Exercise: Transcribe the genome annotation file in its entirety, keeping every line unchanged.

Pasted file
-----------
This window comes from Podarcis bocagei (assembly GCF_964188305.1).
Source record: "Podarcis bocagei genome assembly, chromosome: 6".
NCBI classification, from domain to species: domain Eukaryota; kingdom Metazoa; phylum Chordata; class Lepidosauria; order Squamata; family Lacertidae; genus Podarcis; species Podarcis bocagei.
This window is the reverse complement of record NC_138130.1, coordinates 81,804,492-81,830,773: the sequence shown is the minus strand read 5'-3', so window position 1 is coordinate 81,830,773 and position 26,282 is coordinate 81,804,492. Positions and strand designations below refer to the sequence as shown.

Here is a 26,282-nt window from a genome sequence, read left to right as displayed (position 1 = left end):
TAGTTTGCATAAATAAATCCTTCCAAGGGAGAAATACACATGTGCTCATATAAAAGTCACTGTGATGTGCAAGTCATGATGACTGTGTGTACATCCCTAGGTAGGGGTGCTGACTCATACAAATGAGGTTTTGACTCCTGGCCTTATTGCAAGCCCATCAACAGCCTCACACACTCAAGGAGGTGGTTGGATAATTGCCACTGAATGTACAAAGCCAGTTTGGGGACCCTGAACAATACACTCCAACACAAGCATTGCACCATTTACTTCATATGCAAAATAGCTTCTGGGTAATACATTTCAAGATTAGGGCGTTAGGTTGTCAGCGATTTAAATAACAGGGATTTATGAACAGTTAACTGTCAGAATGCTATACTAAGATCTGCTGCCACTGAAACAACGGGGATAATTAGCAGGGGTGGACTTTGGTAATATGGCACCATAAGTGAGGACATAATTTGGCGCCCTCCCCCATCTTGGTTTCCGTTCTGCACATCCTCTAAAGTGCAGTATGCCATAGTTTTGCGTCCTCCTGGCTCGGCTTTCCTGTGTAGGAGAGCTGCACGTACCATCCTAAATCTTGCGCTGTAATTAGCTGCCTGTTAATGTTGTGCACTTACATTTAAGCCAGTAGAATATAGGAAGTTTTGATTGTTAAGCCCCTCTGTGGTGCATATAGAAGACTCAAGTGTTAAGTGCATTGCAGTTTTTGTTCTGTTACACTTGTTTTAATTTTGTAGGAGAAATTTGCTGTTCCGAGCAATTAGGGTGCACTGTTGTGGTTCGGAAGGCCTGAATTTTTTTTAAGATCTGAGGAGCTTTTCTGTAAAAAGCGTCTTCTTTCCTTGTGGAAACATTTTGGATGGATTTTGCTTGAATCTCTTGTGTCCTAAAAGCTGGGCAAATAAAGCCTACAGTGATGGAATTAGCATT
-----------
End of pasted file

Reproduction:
This window comes from Podarcis bocagei (assembly GCF_964188305.1).
Source record: "Podarcis bocagei genome assembly, chromosome: 6".
NCBI classification, from domain to species: domain Eukaryota; kingdom Metazoa; phylum Chordata; class Lepidosauria; order Squamata; family Lacertidae; genus Podarcis; species Podarcis bocagei.
This window is the reverse complement of record NC_138130.1, coordinates 81,804,492-81,830,773: the sequence shown is the minus strand read 5'-3', so window position 1 is coordinate 81,830,773 and position 26,282 is coordinate 81,804,492. Positions and strand designations below refer to the sequence as shown.

Here is a 26,282-nt window from a genome sequence, read left to right as displayed (position 1 = left end):
TAGTTTGCATAAATAAATCCTTCCAAGGGAGAAATACACATGTGCTCATATAAAAGTCACTGTGATGTGCAAGTCATGATGACTGTGTGTACATCCCTAGGTAGGGGTGCTGACTCATACAAATGAGGTTTTGACTCCTGGCCTTATTGCAAGCCCATCAACAGCCTCACACACTCAAGGAGGTGGTTGGATAATTGCCACTGAATGTACAAAGCCAGTTTGGGGACCCTGAACAATACACTCCAACACAAGCATTGCACCATTTACTTCATATGCAAAATAGCTTCTGGGTAATACATTTCAAGATTAGGGCGTTAGGTTGTCAGCGATTTAAATAACAGGGATTTATGAACAGTTAACTGTCAGAATGCTATACTAAGATCTGCTGCCACTGAAACAACGGGGATAATTAGCAGGGGTGGACTTTGGTAATATGGCACCATAAGTGAGGACATAATTTGGCGCCCTCCCCCATCTTGGTTTCCGTTCTGCACATCCTCTAAAGTGCAGTATGCCATAGTTTTGCGTCCTCCTGGCTCGGCTTTCCTGTGTAGGAGAGCTGCACGTACCATCCTAAATCTTGCGCTGTAATTAGCTGCCTGTTAATGTTGTGCACTTACATTTAAGCCAGTAGAATATAGGAAGTTTTGATTGTTAAGCCCCTCTGTGGTGCATATAGAAGACTCAAGTGTTAAGTGCATTGCAGTTTTTGTTCTGTTACACTTGTTTTAATTTTGTAGGAGAAATTTGCTGTTCCGAGCAATTAGGGTGCACTGTTGTGGTTCGGAAGGCCTGAATTTTTTTTAAGATCTGAGGAGCTTTTCTGTAAAAAGCGTCTTCTTTCCTTGTGGAAACATTTTGGATGGATTTTGCTTGAATCTCTTGTGTCCTAAAAGCTGGGCAAATAAAGCCTACAGTGATGGAATTAGCATT